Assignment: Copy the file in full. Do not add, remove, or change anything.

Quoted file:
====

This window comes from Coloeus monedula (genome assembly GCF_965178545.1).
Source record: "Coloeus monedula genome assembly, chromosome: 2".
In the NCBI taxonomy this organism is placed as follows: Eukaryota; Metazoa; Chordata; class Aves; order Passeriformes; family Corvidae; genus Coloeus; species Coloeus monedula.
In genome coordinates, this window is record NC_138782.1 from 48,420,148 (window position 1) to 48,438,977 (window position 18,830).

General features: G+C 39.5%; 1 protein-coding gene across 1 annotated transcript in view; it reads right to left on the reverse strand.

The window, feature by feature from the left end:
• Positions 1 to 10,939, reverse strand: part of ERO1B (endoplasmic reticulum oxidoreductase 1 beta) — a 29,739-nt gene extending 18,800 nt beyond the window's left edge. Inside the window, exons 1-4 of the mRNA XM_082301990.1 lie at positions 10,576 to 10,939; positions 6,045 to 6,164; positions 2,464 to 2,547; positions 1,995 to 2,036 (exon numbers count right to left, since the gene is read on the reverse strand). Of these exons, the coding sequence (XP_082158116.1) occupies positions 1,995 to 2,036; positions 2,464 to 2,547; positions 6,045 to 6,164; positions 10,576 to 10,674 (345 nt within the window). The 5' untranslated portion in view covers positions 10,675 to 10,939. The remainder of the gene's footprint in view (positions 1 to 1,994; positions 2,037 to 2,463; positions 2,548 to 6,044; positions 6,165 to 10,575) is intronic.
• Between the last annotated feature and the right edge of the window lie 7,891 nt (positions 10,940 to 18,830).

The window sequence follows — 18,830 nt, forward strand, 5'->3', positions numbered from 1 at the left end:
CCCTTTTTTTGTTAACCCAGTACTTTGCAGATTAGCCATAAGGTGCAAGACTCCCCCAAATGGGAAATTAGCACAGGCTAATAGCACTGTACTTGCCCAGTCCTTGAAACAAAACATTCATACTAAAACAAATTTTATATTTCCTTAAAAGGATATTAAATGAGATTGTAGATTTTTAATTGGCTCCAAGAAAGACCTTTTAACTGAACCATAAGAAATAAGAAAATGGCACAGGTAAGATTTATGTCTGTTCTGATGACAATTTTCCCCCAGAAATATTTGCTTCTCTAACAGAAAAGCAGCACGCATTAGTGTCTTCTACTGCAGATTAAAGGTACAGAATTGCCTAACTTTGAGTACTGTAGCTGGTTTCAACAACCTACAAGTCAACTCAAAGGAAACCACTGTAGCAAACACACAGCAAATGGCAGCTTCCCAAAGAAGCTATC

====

This window comes from Coloeus monedula (genome assembly GCF_965178545.1).
Source record: "Coloeus monedula genome assembly, chromosome: 2".
In the NCBI taxonomy this organism is placed as follows: Eukaryota; Metazoa; Chordata; class Aves; order Passeriformes; family Corvidae; genus Coloeus; species Coloeus monedula.
In genome coordinates, this window is record NC_138782.1 from 48,420,148 (window position 1) to 48,438,977 (window position 18,830).

General features: G+C 39.5%; 1 protein-coding gene across 1 annotated transcript in view; it reads right to left on the reverse strand.

The window, feature by feature from the left end:
• Positions 1 to 10,939, reverse strand: part of ERO1B (endoplasmic reticulum oxidoreductase 1 beta) — a 29,739-nt gene extending 18,800 nt beyond the window's left edge. Inside the window, exons 1-4 of the mRNA XM_082301990.1 lie at positions 10,576 to 10,939; positions 6,045 to 6,164; positions 2,464 to 2,547; positions 1,995 to 2,036 (exon numbers count right to left, since the gene is read on the reverse strand). Of these exons, the coding sequence (XP_082158116.1) occupies positions 1,995 to 2,036; positions 2,464 to 2,547; positions 6,045 to 6,164; positions 10,576 to 10,674 (345 nt within the window). The 5' untranslated portion in view covers positions 10,675 to 10,939. The remainder of the gene's footprint in view (positions 1 to 1,994; positions 2,037 to 2,463; positions 2,548 to 6,044; positions 6,165 to 10,575) is intronic.
• Between the last annotated feature and the right edge of the window lie 7,891 nt (positions 10,940 to 18,830).

The window sequence follows — 18,830 nt, forward strand, 5'->3', positions numbered from 1 at the left end:
CCCTTTTTTTGTTAACCCAGTACTTTGCAGATTAGCCATAAGGTGCAAGACTCCCCCAAATGGGAAATTAGCACAGGCTAATAGCACTGTACTTGCCCAGTCCTTGAAACAAAACATTCATACTAAAACAAATTTTATATTTCCTTAAAAGGATATTAAATGAGATTGTAGATTTTTAATTGGCTCCAAGAAAGACCTTTTAACTGAACCATAAGAAATAAGAAAATGGCACAGGTAAGATTTATGTCTGTTCTGATGACAATTTTCCCCCAGAAATATTTGCTTCTCTAACAGAAAAGCAGCACGCATTAGTGTCTTCTACTGCAGATTAAAGGTACAGAATTGCCTAACTTTGAGTACTGTAGCTGGTTTCAACAACCTACAAGTCAACTCAAAGGAAACCACTGTAGCAAACACACAGCAAATGGCAGCTTCCCAAAGAAGCTATC